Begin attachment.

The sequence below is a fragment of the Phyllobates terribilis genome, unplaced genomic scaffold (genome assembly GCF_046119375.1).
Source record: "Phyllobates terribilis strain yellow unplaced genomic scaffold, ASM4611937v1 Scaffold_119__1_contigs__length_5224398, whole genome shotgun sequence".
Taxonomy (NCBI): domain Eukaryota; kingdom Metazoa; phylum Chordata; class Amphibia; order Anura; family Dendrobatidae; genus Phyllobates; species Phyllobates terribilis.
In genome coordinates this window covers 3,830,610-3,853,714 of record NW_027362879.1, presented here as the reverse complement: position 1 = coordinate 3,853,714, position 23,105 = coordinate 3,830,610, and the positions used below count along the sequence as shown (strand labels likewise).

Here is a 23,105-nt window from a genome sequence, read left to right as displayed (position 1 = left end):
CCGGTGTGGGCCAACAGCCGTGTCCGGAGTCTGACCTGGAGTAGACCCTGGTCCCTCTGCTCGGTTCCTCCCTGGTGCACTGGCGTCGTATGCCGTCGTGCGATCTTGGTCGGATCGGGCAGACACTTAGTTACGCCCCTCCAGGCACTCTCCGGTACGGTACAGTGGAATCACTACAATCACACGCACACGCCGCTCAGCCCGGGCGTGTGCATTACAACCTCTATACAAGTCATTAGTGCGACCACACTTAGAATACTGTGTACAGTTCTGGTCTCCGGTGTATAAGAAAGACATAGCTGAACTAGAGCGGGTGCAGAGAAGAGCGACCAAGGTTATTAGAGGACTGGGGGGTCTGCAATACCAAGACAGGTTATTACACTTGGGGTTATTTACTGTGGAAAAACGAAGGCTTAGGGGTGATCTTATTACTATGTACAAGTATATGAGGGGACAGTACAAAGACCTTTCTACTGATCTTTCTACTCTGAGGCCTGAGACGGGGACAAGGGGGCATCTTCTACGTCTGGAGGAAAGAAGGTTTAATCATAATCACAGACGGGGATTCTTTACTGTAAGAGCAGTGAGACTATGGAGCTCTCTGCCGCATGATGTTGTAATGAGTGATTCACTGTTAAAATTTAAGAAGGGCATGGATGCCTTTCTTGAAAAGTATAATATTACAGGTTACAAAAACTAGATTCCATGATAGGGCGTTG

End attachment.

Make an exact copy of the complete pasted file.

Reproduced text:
The sequence below is a fragment of the Phyllobates terribilis genome, unplaced genomic scaffold (genome assembly GCF_046119375.1).
Source record: "Phyllobates terribilis strain yellow unplaced genomic scaffold, ASM4611937v1 Scaffold_119__1_contigs__length_5224398, whole genome shotgun sequence".
Taxonomy (NCBI): domain Eukaryota; kingdom Metazoa; phylum Chordata; class Amphibia; order Anura; family Dendrobatidae; genus Phyllobates; species Phyllobates terribilis.
In genome coordinates this window covers 3,830,610-3,853,714 of record NW_027362879.1, presented here as the reverse complement: position 1 = coordinate 3,853,714, position 23,105 = coordinate 3,830,610, and the positions used below count along the sequence as shown (strand labels likewise).

Here is a 23,105-nt window from a genome sequence, read left to right as displayed (position 1 = left end):
CCGGTGTGGGCCAACAGCCGTGTCCGGAGTCTGACCTGGAGTAGACCCTGGTCCCTCTGCTCGGTTCCTCCCTGGTGCACTGGCGTCGTATGCCGTCGTGCGATCTTGGTCGGATCGGGCAGACACTTAGTTACGCCCCTCCAGGCACTCTCCGGTACGGTACAGTGGAATCACTACAATCACACGCACACGCCGCTCAGCCCGGGCGTGTGCATTACAACCTCTATACAAGTCATTAGTGCGACCACACTTAGAATACTGTGTACAGTTCTGGTCTCCGGTGTATAAGAAAGACATAGCTGAACTAGAGCGGGTGCAGAGAAGAGCGACCAAGGTTATTAGAGGACTGGGGGGTCTGCAATACCAAGACAGGTTATTACACTTGGGGTTATTTACTGTGGAAAAACGAAGGCTTAGGGGTGATCTTATTACTATGTACAAGTATATGAGGGGACAGTACAAAGACCTTTCTACTGATCTTTCTACTCTGAGGCCTGAGACGGGGACAAGGGGGCATCTTCTACGTCTGGAGGAAAGAAGGTTTAATCATAATCACAGACGGGGATTCTTTACTGTAAGAGCAGTGAGACTATGGAGCTCTCTGCCGCATGATGTTGTAATGAGTGATTCACTGTTAAAATTTAAGAAGGGCATGGATGCCTTTCTTGAAAAGTATAATATTACAGGTTACAAAAACTAGATTCCATGATAGGGCGTTG